Danbury has forfeited its CIAC Class LL semifinal-round victory over Shelton and is out of the boys soccer tournament due to the use of an ineligible player.
No. 7 seed Shelton will now be playing in its first state final, against No. 4 Farmington on Saturday at 2 p.m. at Willow Brook Park’s Veterans Stadium in New Britain.
Karissa Niehoff, CIAC’s executive director, said it was the use of an academically ineligible player by the 11th-seeded Hatters against Shelton Tuesday evening. Danbury athletic director Chip Salvestrini confirmed that fact as well and took full responsibility.
“I’m devastated. The kids were visibly upset,” Salvestrini said. “They were devastated. They play, that’s all they got. They’re not worried about politics and shouldn’t be.”
Salvestrini said Danbury is a “digital school” and grades came out on Nov. 4 for the kids, and their parents, to view. In reading a certain part of the CIAC manual, Salvestrini believed the player in question was now eligible after sitting out the regular season and the FCIAC tournament.
“What really pisses me off is we felt we did all the grade checks for this kid and we felt he was eligible to participate at that time,” Salvestrini said. “How Nov. 17 came into play was absolutely mind boggling. … Niehoff went to the rule in the back of the book. The rule I looked at was in front of the book.”
The rule Salvestrini is referring to is in Appendix B, page 224 of the CIAC handbook: “Student eligibility will be determined for all students on the date that report cards are distributed or on the fourteenth calendar day following the end of the marking period, whichever comes first.”
Danbury High issued report cards on Thursday, Nov. 17. According to that rule, that was when he became eligible. So the player in question played in LL tournaments wins against Fairfield Ludlowe, Hall and Trumbull in addition to Shelton while still being ineligible.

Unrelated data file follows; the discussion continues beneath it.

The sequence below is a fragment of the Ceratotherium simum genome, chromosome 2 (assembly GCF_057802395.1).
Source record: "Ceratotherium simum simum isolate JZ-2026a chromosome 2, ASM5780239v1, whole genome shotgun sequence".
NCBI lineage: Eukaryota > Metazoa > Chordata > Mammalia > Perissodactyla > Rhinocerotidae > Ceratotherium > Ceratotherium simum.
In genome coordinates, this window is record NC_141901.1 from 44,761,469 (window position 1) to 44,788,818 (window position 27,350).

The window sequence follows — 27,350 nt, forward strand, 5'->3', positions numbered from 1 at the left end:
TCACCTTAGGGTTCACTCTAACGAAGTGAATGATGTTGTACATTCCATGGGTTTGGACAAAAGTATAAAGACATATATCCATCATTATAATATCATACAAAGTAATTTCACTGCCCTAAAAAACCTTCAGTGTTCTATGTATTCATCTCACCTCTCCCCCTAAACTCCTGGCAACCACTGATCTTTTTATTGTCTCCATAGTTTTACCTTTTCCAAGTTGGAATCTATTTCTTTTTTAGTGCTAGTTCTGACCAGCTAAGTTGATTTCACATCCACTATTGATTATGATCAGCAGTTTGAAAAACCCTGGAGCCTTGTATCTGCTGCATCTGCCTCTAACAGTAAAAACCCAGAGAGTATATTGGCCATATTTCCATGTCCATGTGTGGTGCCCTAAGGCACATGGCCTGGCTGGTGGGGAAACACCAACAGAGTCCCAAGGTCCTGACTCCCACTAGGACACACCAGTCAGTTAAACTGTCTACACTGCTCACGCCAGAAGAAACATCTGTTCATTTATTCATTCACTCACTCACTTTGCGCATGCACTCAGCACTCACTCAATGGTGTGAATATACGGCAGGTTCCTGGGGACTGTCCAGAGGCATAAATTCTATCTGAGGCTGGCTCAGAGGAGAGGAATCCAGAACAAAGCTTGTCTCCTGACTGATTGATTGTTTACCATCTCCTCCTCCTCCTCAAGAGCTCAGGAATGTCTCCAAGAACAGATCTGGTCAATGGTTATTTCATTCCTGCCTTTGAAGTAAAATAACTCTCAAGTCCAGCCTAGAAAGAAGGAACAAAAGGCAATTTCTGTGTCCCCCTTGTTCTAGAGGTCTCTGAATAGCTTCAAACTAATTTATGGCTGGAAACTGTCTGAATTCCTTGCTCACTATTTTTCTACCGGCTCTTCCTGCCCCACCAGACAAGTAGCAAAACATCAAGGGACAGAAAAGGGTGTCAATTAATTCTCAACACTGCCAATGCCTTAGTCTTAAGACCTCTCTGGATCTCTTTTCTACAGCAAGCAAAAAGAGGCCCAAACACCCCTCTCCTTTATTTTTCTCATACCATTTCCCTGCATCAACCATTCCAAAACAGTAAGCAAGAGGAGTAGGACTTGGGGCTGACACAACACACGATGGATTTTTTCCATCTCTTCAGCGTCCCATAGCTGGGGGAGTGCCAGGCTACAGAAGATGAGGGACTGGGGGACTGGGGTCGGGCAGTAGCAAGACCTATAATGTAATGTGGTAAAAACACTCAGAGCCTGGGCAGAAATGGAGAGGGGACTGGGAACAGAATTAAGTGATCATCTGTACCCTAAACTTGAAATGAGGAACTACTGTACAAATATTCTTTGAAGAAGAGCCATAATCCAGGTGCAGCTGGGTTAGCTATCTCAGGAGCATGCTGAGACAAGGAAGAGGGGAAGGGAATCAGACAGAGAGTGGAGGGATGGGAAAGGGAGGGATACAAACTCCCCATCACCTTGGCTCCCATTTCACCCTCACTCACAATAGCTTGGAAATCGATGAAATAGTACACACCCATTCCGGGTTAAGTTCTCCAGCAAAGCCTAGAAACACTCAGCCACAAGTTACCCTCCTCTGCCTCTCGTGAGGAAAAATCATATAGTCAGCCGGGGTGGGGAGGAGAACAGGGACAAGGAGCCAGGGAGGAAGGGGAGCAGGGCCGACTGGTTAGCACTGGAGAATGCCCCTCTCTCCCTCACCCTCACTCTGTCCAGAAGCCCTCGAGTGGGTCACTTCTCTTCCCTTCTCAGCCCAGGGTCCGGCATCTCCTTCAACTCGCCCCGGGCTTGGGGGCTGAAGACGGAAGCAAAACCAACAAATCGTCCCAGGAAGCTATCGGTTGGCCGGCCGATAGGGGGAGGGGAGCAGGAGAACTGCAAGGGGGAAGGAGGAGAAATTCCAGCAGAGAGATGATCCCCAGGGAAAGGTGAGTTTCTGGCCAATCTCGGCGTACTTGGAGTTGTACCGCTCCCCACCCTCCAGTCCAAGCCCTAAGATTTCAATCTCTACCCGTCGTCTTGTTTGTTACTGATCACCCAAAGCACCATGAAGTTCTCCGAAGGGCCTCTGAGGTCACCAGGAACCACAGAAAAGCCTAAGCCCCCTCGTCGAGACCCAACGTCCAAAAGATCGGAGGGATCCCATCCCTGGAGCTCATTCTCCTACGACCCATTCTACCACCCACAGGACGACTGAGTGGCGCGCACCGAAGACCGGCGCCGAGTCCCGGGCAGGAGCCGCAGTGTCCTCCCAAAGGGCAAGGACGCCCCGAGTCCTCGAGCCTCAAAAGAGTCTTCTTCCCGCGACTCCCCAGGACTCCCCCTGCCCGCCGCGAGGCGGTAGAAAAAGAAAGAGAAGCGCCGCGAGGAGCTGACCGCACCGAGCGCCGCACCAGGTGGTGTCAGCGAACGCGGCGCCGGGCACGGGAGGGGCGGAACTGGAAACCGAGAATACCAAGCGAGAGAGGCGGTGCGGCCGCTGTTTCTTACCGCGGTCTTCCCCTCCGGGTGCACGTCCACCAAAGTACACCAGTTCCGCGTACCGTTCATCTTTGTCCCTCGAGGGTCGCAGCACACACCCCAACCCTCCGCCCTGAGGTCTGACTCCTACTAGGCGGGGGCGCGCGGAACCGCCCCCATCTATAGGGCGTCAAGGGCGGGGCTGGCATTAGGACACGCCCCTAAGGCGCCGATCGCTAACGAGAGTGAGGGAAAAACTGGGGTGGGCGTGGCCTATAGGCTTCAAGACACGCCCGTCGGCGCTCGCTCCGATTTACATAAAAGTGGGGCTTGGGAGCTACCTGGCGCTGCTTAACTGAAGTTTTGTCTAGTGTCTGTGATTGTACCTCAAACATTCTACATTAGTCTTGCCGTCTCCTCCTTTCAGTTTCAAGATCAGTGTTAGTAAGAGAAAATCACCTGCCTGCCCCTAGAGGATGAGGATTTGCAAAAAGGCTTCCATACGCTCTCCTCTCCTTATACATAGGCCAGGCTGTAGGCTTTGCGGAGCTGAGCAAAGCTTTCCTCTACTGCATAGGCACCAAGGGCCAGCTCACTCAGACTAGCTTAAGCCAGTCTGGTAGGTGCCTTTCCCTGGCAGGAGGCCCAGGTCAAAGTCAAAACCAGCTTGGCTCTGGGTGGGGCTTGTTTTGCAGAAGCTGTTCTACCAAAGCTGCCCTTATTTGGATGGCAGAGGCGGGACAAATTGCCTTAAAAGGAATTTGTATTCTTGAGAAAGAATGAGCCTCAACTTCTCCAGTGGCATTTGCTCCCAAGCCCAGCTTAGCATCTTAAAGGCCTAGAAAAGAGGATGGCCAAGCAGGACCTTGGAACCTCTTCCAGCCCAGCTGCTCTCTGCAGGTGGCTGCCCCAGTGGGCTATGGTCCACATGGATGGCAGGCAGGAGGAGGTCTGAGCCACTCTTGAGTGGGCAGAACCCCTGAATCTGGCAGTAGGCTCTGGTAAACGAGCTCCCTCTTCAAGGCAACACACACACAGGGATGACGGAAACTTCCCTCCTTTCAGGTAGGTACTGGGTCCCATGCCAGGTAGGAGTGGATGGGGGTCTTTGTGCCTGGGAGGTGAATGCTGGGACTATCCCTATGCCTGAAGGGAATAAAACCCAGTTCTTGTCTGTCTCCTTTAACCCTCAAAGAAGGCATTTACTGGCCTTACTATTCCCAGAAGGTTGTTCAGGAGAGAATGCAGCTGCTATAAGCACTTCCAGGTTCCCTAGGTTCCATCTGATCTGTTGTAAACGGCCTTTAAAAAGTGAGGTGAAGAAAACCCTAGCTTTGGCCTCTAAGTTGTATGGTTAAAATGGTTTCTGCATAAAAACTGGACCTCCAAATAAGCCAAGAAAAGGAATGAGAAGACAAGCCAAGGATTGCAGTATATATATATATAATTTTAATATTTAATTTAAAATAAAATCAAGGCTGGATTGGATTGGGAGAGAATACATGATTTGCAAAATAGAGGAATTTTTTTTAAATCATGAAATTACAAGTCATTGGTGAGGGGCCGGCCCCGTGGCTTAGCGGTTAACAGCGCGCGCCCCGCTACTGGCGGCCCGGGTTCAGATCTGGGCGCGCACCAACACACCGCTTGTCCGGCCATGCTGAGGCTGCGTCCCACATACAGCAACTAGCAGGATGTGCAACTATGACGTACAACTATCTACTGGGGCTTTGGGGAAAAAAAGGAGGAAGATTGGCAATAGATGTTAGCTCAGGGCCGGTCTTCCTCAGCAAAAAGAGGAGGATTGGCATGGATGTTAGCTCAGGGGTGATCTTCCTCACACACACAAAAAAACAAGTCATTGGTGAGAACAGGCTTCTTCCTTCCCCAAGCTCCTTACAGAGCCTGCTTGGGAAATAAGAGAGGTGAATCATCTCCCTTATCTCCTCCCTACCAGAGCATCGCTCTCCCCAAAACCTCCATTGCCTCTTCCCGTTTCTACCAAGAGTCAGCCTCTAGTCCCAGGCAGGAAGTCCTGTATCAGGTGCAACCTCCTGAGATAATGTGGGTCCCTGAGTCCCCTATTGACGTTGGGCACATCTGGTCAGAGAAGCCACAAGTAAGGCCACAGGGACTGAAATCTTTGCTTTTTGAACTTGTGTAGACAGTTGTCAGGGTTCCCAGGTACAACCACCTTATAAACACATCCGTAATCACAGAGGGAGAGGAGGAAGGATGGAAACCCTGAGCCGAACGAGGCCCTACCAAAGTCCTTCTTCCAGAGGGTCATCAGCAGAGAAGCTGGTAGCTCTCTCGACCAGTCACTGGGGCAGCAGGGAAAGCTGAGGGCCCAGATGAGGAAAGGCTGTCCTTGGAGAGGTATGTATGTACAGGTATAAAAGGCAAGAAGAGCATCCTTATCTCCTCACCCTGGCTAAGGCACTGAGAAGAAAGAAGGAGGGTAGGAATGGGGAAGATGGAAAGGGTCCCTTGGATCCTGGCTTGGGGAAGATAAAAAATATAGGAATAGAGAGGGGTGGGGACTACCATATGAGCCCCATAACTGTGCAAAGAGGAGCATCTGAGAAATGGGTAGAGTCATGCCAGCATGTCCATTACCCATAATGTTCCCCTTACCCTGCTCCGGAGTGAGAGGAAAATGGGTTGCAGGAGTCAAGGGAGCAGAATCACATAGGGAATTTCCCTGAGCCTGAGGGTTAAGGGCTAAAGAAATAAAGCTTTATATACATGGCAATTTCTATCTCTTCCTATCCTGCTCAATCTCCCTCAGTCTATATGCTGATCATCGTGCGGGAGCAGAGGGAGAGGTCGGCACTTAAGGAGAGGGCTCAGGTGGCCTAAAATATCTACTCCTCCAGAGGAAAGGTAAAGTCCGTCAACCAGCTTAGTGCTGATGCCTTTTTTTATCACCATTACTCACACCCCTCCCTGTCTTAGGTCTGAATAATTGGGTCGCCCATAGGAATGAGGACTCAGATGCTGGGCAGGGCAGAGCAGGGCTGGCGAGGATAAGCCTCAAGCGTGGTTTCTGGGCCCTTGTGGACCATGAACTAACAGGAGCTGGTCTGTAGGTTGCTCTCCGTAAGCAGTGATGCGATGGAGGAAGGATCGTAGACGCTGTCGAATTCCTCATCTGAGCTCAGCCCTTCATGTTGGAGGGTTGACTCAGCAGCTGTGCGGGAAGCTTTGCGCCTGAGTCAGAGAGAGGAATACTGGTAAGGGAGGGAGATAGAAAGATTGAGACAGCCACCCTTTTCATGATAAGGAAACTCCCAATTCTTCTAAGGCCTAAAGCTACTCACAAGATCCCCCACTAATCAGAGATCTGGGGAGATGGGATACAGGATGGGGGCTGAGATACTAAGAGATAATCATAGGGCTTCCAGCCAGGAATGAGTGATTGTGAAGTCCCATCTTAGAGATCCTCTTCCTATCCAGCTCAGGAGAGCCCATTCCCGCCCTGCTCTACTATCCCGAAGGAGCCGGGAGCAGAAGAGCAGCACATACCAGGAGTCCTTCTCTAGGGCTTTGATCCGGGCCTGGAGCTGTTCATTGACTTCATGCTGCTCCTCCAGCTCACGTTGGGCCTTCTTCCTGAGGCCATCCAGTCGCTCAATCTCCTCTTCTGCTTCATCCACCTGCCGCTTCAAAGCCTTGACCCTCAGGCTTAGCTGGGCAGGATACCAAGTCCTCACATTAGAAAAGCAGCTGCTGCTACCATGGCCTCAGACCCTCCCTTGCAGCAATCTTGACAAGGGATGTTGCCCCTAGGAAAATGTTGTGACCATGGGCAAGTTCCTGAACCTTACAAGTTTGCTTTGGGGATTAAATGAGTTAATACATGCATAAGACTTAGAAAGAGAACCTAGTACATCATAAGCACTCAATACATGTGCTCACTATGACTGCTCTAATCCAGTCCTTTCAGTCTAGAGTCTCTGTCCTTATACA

CIAC bylaws state: “The team using the ineligible player will be disqualified from the tournament and that team’s last opponent will advance in its place. Teams eliminated prior to the last opponent will not be permitted to re-enter the tournament.”
[aesop_image imgwidth=”720″ img=”http://www.gametimect.com/wp-content/uploads/2016/11/CxkAhiLWQAAecRV.jpg-large.jpeg” align=”center” lightbox=”on” caption=”Danbury principal Dan Donovan’s letter to students and parents explaining the CIAC’s decision to disqualify the school’s boys soccer team from the state tournament (via Dan Donovan on Twitter) Click for larger view.” captionposition=”left”]
“The hardest thing now is they have to go back and communicate to the kids, family and community that they aren’t going to the final,” Niehoff said. “The toughest thing is the emotional component. It will always be the kids that ultimately feel the repercussions to some degree.”
Both Niehoff and Salvestrini confirmed the information was originally reported by Shelton on Thursday evening. Shelton athletic director John Niski, via text, would not comment specifically on the information reported, referring all comment to Niehoff.
“We are excited to have the opportunity to play for the state championship,” Niski said via text. He had no further comment.
There is nothing in place for an appeals process, although Danbury principal Dan Donovan said in a public letter expressing his disappointment that he attempted to sway the CIAC’s ruling.
Salvestrini told Niehoff that this will be a topic discussed further at some point.
“Looking at it as a school district, we feel that rule is unjust because we are a digital school,” Salvestrini said. “Grades were accessible for that kid immediately following Nov. 4.”
It is the second time in as many years that a boys soccer team has been disqualified from the Class LL state tournament. Last year, Bridgeport Central’s spot in the CIAC semifinals was also forfeited due to a player’s ineligibility.
This is also the second event to drastically alter one of CIAC’s fall tournaments this season. The girls soccer tournaments were incorrectly seeded and had to be postponed just hours before the start of the Class LL and L first rounds, after teams had already traveled to their sites.
Update: This post has been updated with interviews and new information from an initial report.